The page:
MEDIA RELATIONS OFFICE
JET PROPULSION LABORATORY
CALIFORNIA INSTITUTE OF TECHNOLOGY
NATIONAL AERONAUTICS AND SPACE ADMINISTRATION
PASADENA, CALIF. 91109. TELEPHONE (818) 354-5011
Contact at JPL: Jane Platt (818) 354-0880
Contact at Cornell: David Brand (607) 255-3651
FOR IMMEDIATE RELEASE September 15, 1998
GALILEO FINDS JUPITER'S RINGS FORMED BY DUST BLASTED OFF SMALL MOONS
Jupiter's intricate, swirling ring system is formed by dust kicked up as
interplanetary meteoroids smash into the giant planet's four small inner
moons, according to scientists studying data from NASA's Galileo spacecraft.
Images sent by Galileo also reveal that the outermost ring is actually two
rings, one embedded within the other.
The findings were announced today by scientists from Cornell University,
Ithaca, NY, and the National Optical Astronomy Observatories (NOAO), Tucson, AZ, at a news briefing held at Cornell.
"We now know the source of Jupiter's ring system and how it works," said
Cornell astronomer Dr. Joseph Burns, who reported on the first detailed
analysis of a planet's ring system, along with Maureen Ockert-Bell and Dr.
Joseph Veverka of Cornell, and Dr. Michael Belton of NOAO.
"Rings are important dynamical laboratories to look at the processes that
probably went on billions of years ago when the Solar System was forming
from a flattened disk of dust and gas," Burns explained. Furthermore,
similar faint rings probably are associated with many small moons of the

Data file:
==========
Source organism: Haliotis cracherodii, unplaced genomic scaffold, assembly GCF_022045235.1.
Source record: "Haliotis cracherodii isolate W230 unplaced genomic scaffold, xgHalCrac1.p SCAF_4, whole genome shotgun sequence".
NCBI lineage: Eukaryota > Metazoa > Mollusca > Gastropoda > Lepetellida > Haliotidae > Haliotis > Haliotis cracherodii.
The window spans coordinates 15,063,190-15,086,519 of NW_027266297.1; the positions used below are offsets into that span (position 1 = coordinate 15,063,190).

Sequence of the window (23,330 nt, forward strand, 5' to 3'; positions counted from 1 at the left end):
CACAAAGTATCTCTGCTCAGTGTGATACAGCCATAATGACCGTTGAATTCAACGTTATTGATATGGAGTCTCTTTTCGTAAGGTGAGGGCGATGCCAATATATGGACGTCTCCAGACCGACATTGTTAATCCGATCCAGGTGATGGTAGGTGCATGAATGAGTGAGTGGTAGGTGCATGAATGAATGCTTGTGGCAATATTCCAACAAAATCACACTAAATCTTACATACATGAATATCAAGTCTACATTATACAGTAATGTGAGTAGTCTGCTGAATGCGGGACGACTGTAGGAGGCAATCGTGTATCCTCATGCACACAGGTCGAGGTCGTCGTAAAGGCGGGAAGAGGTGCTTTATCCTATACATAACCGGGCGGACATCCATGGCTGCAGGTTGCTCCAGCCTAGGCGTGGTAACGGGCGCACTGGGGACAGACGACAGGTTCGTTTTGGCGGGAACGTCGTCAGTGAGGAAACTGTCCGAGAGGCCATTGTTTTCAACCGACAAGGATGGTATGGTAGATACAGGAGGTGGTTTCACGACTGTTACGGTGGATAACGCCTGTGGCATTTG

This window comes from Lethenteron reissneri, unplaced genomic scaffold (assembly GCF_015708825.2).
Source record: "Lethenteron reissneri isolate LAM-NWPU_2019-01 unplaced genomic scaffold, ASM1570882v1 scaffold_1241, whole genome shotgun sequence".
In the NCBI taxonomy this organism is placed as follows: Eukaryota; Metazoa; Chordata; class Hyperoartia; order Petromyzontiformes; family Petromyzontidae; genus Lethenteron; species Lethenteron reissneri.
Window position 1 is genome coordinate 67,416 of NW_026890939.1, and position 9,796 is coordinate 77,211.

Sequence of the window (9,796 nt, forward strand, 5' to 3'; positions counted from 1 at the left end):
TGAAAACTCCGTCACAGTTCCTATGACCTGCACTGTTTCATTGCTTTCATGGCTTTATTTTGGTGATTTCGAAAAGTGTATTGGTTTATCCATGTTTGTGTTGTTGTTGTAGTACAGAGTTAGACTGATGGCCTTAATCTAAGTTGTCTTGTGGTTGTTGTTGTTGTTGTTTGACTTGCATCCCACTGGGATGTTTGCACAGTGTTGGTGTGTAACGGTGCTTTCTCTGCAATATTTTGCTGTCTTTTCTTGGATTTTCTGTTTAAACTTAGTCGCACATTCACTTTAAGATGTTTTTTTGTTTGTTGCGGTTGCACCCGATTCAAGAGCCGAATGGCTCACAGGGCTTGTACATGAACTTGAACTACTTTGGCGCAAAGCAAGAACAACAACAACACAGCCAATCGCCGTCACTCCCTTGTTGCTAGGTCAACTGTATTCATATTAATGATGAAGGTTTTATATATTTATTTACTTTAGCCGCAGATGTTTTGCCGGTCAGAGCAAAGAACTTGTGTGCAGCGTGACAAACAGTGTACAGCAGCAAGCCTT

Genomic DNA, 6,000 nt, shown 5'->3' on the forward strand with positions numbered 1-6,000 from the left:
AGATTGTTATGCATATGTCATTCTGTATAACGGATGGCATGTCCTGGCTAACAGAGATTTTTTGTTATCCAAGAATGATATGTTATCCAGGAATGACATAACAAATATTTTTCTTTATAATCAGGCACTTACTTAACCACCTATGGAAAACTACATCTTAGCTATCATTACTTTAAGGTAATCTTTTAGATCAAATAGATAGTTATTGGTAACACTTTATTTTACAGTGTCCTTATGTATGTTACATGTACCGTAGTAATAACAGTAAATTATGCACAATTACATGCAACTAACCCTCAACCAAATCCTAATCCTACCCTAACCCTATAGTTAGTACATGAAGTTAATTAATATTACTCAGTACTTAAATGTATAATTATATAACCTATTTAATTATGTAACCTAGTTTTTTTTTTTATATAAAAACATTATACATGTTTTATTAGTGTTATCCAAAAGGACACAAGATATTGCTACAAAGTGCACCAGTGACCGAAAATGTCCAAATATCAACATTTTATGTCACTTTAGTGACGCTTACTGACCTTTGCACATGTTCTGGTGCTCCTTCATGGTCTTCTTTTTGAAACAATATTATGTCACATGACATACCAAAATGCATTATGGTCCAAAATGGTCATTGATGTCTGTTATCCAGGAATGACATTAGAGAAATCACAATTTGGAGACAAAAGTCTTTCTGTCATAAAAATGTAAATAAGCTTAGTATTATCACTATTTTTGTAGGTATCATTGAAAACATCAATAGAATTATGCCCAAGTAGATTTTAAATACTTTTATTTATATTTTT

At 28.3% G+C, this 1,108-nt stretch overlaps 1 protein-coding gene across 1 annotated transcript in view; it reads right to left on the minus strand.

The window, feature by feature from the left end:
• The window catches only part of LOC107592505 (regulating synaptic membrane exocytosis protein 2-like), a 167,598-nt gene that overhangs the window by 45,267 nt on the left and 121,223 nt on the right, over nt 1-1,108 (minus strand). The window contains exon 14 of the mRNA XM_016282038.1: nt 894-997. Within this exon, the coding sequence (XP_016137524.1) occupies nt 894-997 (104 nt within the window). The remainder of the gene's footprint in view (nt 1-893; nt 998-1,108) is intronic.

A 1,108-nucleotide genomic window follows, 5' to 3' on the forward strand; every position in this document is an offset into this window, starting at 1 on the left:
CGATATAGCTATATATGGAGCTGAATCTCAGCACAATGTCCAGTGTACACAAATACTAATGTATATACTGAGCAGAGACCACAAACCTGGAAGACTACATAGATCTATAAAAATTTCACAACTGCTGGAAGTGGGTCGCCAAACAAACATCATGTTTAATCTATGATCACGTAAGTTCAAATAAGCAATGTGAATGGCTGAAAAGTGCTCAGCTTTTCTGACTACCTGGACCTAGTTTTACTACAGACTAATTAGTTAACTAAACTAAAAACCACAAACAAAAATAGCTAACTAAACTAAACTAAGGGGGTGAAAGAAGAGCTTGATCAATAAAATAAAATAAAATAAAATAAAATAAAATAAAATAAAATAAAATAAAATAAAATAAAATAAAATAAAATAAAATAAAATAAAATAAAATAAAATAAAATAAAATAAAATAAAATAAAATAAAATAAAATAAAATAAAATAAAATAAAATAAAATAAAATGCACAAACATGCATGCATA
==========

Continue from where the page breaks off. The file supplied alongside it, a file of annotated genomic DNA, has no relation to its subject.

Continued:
Solar System's other giant planets. "I expect we will see similar processes
at Saturn and the other giant planets," Burns said.
In the late 1970s, NASA's two Voyager spacecraft first revealed the
structure of Jupiter's rings: a flattened main ring and an inner, , tiny Adrastea is "most perfectly suited for the job."
As dust particles are blasted off the moons, they enter orbits much like
those of their source satellites, both in their size and in their slight
tilt relative to Jupiter's equatorial plane. A tilted orbit wobbles around a
planet's equator, much like a hula hoop twirling around a person's waist.
This close to Jupiter, orbits wobble back and forth in only a few months.
Jupiter's diameter is approximately 143,000 kilometers (86,000 miles). The
ring system begins about 92,000 kilometers (55,000 miles) from Jupiter's
center and extends to about 250,000 kilometers (150,000 miles) from the
Galileo has been orbiting Jupiter and its moons for 2 1/2 years, and is
currently in the midst of a two-year extension, known as the Galileo Europa
Mission. JPL manages the Galileo mission for NASA's Office of Space Science, Washington, DC. JPL is a division of Caltech, Pasadena, CA. The new images, and further information on this discovery and the Galileo mission, are available on the Internet at the following websites: